CLEVELAND – Carlos Correa was settled in for the Twins' hourlong flight to Cleveland, gearing up for five games in four days with the AL Central lead in flux. He connected his phone to the Wi-Fi and opened up Twitter, naturally.
He read the first tweet on his timeline twice. Then checked if the account that tweeted it was verified. Then asked seatmate Gio Urshela to read it, too.
Both were in disbelief, so Correa walked back to staff's section, specifically to pitching coach Wes Johnson.
"That's when he told me that he had a great opportunity for himself and his family at LSU," Correa said.
Johnson was picking up in the middle of a first-place season and moving to Baton Rouge, La., to be the Tigers' pitching coach. LSU had courted Johnson last season as well. But that accelerated this past week, and the aggressive pitch became an offer Thursday. Johnson accepted Sunday. Johnson didn't have a chance between Sunday's game and flight to properly inform the team before the news leaked.
Correa said Twins manager Rocco Baldelli at first told him to keep what he learned about Johnson on the down low.
"By the time I walked back to my seat, the guys are like, 'What were you talking to Rocco about?' And I'm like, 'I don't know. Are you talking about Wes? What do you guys know?' 'He's leaving,' " Correa recounted. "I think everybody knew by the time we landed."
The Twins pulled together impromptu meetings at the hotel, where Baldelli, Johnson and President of Baseball Operations Derek Falvey confirmed the reports.
“I tell people my priorities. It's my Lord and Savior Jesus Christ, one. It's my family, two. And it's baseball, three. I'm never going to get those out of whack”
Players were shocked. If coaches depart midseason, it's usually because the team is losing games and staff are losing jobs. Johnson was leaving a good team to take the same position at a lower level, albeit at a school in the powerhouse SEC.
Johnson made history when he joined the Twins staff after the 2018 season straight from the University of Arkansas. He's an integral part of the coaching staff, helping Baldelli — an outfielder in his playing days — make decisions around all things pitching.
Johnson was a hit, as the Twins won division titles in 2019 and '20. The 2021 season was a steep drop-off, with a 4.83 staff ERA. But with an entirely rebuilt starting rotation in 2022, Johnson brought that collective ERA down to 3.78.
Why Johnson would elect to leave such a plum situation came down to three core values.
"I tell people my priorities. It's my Lord and Savior Jesus Christ, one. It's my family, two. And it's baseball, three," Johnson said. "I'm never going to get those out of whack."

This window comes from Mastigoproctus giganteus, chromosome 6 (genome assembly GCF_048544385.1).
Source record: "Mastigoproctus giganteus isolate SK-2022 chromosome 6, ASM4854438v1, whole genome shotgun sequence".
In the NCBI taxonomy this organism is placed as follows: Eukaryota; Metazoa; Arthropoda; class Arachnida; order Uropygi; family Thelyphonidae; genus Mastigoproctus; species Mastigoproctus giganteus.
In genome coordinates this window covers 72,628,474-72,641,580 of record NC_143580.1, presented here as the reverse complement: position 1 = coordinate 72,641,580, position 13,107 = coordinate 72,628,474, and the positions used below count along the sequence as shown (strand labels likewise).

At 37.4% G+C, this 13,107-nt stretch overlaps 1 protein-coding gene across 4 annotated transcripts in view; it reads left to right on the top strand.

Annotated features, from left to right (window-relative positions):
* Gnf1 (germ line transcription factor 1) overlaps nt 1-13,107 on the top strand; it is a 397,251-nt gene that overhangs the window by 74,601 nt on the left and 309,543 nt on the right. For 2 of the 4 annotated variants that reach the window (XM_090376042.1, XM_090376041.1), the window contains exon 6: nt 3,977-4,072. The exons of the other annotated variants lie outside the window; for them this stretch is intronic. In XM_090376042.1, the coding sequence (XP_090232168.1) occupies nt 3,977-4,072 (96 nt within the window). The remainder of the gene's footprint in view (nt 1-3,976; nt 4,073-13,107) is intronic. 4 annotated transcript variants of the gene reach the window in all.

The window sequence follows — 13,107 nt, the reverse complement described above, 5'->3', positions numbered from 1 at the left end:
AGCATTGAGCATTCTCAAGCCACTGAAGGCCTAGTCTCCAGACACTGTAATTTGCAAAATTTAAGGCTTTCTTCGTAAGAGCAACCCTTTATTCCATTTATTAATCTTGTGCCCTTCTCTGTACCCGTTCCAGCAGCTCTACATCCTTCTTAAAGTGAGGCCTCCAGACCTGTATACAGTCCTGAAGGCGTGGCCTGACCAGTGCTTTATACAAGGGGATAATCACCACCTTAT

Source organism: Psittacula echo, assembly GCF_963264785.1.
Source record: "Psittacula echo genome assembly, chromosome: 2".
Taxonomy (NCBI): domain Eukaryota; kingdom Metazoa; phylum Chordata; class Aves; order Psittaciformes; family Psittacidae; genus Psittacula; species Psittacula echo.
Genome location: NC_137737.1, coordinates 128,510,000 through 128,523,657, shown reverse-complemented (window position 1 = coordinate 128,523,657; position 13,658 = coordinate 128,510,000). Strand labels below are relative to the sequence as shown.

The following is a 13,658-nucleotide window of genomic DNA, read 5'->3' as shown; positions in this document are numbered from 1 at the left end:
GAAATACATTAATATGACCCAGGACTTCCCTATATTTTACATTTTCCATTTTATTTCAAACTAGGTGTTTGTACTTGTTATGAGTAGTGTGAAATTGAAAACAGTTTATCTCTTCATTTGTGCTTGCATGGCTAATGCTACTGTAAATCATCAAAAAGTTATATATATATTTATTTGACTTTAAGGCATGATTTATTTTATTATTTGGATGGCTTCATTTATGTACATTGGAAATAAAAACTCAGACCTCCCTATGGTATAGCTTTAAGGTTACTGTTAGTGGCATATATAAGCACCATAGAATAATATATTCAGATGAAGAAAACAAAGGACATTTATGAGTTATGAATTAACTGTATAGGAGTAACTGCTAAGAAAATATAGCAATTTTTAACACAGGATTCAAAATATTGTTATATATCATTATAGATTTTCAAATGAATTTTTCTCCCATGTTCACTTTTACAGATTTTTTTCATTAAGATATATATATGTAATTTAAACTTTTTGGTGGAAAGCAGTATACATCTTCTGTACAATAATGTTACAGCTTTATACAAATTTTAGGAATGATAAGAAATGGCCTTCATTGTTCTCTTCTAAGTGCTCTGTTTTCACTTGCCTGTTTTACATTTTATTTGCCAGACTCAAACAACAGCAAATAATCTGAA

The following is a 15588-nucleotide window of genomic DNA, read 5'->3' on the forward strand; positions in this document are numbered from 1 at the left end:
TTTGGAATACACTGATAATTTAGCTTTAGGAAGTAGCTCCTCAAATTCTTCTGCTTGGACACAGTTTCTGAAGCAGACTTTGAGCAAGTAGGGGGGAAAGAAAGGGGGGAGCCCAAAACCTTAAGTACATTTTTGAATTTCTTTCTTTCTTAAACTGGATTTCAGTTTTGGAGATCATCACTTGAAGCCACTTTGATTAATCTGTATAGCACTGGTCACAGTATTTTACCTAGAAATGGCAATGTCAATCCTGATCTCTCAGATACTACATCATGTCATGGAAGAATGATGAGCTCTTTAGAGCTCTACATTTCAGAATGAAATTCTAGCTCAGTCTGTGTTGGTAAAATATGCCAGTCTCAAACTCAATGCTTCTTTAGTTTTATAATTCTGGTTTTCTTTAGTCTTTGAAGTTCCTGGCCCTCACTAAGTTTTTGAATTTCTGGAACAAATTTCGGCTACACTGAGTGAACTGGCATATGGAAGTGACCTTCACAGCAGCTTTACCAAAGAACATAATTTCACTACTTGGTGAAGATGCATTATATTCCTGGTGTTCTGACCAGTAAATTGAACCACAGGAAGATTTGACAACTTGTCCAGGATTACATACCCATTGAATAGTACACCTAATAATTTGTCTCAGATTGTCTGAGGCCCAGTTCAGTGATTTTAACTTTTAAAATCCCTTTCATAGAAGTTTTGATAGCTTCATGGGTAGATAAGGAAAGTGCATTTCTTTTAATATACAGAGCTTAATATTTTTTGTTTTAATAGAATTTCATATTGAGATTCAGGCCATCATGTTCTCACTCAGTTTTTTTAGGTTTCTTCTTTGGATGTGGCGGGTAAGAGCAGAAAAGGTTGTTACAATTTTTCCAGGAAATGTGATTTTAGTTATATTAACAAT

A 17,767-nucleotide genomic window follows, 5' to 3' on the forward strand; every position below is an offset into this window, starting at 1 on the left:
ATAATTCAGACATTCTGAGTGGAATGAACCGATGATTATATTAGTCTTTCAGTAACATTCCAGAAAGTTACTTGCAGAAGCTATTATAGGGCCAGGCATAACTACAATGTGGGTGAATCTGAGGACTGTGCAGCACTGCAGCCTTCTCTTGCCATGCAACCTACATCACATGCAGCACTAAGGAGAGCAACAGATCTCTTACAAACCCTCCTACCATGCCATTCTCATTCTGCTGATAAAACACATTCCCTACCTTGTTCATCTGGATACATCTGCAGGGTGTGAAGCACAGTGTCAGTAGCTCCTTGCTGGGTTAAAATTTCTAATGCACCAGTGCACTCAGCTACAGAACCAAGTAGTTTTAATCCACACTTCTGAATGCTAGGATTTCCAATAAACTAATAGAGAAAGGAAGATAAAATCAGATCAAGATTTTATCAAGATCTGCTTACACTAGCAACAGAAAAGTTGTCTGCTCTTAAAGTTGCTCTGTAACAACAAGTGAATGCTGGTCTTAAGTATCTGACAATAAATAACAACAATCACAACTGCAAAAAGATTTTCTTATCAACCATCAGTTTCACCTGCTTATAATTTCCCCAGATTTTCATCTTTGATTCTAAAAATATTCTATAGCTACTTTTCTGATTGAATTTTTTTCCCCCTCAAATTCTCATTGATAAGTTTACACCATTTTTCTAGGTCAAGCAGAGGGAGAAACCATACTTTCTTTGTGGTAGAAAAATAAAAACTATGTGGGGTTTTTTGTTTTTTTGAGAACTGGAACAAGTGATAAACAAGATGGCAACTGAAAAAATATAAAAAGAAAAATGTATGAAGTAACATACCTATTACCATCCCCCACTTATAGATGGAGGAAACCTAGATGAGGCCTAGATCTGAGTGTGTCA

The MLB lifestyle can strain that work-life balance. The 50-year-old and his wife, Angie, have three children: Ryan, Anna and Ava. The latter two are still in middle and high school in Johnson's native Arkansas. And with a 162-game season, plus a couple of months of spring training, Johnson was missing family moments.
The college season is much less demanding, though the year-round recruiting seems to be a big factor in his quick departure. The Lafayette Daily Advertiser reported Johnson's LSU contract has a $380,000 yearly base salary for three years, plus a $800 per month vehicle allowance and $25,000 relocation incentive.
Johnson said this was "the toughest thing" he's ever done. It has also put the Twins in a tough spot, having to replace a key staff member by Friday once Johnson officially leaves after this series.
"We want to be respectful to everyone in the room, talk to different people, different staff members. It does create some juggling," Falvey said. "Our plan here is to work with the internal group that we have to step into Wes' role."
Likely candidates are assistant pitching coach Luis Ramirez, bullpen coach Pete Maki and run prevention coordinator Colby Suggs, though the team has emphasized it will be a group effort to finish this season.
Several pitchers were happy for Johnson's new opportunity, but sad to lose his guidance. Starter Chris Archer, who has been in the league since 2012 and dealt with major injuries in recent years, said Johnson has a way of making pitchers believe in themselves again, which will last even after he's gone.
"He really helped re-instill confidence in me every day," Archer said. "… He's the best pitching coach I've ever had, top to bottom. Analytics, biomechanics, instilling confidence, game plan. Every single facet you could think of, he's been the best."